• The Pokémon games will give you your own personal fan club after meeting certain requirements like beating the Elite Four and catching all Pokémon.
  • Miyabi from Senran Kagura has this due to her Bifauxnen looks (despite the fact she is very well endowed in a World of Buxom), who call themselves the "I ❤ Miyabi Militia" and is the circle of fangirls that Miyabi has to constantly deal with.
  • Twisted Wonderland: Vil Schoenheit has been a world-famous actor, model and influencer since a young age, and so in his first year of high school, he earned himself an admiring crowd of other students.


    Web Original 
  • In Noob there is a guild called Gaea Admirers that formed for the sole purpose of helping out Gaea, whom they believe to be a Double Agent loyal to the Coalition, while Gaea herself in the Empire. The recurring character among them, Meuhmeuh, tends to appear out of nowhere if he considers Gaea needs his help. They give Gaea a place to go when she does an opportunistic Face Heel Turn.
  • In Survival of the Fittest V4, Reiko Ishida got one of these due to her success in ice skating, often referred to as her "entourage". Bit of a subversion, though, as, unlike most characters that have found themselves in this trope, she's actually quite close friends with them.
  • In the Whateley Universe, teenager Fey is horrified to find out that she has a fan club of girls her own age. Her teammates on her super-team tease her about it now and then.

    Western Animation 
  • Avatar: The Last Airbender:
    • Speaking of sexy princes, Prince Zuko gets a sudden audience of blushing girls (complete with floating hearts!) when he takes off his shirt in the Beach Episode.
    • Aang gets one when he visits Kyoshi village for the first time. In fact, Aang gets a share of fans in every place he goes to. This becomes a plot point in the after-series comics, where he decides that, rather than wasting their devotion on nothing, he would teach his fans all he knows about Air Nomad culture. By the time The Legend of Korra rolls around, the fan club has transformed into the Air Acolytes, a group of non-bender people who live by the ways of the Air Nomads, making them just as much a part of the nation as Aang's airbender son and grandchildren are.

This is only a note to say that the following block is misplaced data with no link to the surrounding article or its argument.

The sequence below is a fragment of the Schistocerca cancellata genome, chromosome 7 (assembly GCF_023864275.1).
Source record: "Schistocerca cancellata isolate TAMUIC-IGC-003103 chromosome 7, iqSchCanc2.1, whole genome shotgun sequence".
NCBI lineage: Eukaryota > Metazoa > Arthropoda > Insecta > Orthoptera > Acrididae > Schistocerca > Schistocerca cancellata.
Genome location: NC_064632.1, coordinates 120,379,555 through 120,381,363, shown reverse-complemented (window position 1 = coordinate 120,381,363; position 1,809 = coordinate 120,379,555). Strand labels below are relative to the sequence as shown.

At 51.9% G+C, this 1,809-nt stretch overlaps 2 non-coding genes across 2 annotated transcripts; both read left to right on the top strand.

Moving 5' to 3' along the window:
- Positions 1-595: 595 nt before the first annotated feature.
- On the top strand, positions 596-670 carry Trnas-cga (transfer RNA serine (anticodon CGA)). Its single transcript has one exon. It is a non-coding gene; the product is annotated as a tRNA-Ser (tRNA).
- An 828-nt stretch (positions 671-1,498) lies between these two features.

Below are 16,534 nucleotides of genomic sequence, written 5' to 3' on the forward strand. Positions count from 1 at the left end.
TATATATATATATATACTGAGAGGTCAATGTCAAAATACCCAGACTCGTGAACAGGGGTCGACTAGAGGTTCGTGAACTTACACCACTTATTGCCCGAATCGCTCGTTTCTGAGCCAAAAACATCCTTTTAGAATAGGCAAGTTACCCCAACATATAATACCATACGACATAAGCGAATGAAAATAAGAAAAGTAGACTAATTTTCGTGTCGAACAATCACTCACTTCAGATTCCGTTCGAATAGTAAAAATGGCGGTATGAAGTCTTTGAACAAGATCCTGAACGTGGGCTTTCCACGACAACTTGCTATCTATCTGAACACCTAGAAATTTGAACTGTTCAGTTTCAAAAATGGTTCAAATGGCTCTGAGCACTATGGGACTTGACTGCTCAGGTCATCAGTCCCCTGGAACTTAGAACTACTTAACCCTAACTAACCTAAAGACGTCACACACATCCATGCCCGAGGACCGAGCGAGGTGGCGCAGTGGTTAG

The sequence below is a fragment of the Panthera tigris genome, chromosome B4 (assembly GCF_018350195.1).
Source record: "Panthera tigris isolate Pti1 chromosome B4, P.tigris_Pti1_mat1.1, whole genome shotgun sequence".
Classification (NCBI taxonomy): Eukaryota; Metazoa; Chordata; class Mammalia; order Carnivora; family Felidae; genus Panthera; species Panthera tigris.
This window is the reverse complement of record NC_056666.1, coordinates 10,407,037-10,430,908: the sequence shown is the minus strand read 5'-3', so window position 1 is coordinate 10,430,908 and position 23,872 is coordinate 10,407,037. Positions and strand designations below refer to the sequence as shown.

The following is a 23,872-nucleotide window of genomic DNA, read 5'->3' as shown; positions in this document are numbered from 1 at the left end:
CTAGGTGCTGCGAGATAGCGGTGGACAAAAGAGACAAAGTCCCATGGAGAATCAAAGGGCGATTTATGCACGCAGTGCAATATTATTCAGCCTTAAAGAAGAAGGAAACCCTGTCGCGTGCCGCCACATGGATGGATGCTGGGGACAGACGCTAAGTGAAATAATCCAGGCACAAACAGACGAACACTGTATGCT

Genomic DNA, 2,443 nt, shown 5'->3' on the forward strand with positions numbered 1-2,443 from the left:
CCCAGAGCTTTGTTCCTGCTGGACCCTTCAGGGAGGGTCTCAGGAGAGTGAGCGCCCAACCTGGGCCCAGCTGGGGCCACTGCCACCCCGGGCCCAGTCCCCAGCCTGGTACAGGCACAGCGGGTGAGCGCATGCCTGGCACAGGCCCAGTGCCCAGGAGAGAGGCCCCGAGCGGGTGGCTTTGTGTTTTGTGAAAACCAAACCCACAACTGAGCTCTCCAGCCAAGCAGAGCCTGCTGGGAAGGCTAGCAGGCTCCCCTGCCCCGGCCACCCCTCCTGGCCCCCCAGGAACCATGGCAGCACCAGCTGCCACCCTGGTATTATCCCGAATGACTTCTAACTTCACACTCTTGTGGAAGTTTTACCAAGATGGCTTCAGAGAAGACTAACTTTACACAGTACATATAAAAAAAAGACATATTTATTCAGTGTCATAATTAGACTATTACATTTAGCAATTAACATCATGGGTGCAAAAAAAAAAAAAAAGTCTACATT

• The Three Js (Joey, Jeffy and Jamie) who hung on Quinn Morgendorfer's every word in Daria.
  • The Fairly OddParents!: In the episode "Dadbra-Cadabra", after Mr. Turner's magic act is a huge success, he is instantly a huge hit and has many fans. As a one-off joke, he is followed home by a huge mob of screaming fangirls who try to barge into the Turners' house by breaking into a window. Luckily, Mrs. Turner is able to stop them by boarding them up.
  • Supergirl attracts one of these during a trip to Japan in the Justice League Unlimited episode "Chaos at the Earth's Core", which makes Stargirl extremely jealous.
  • In Teen Titans: Trouble in Tokyo, Beast Boy gains a literally instant fan club when the Titans go to Japan after he wows a horde of Japanese school girls at a local arcade. The one he's after, however, turns out to be an evil catgirl ink monster.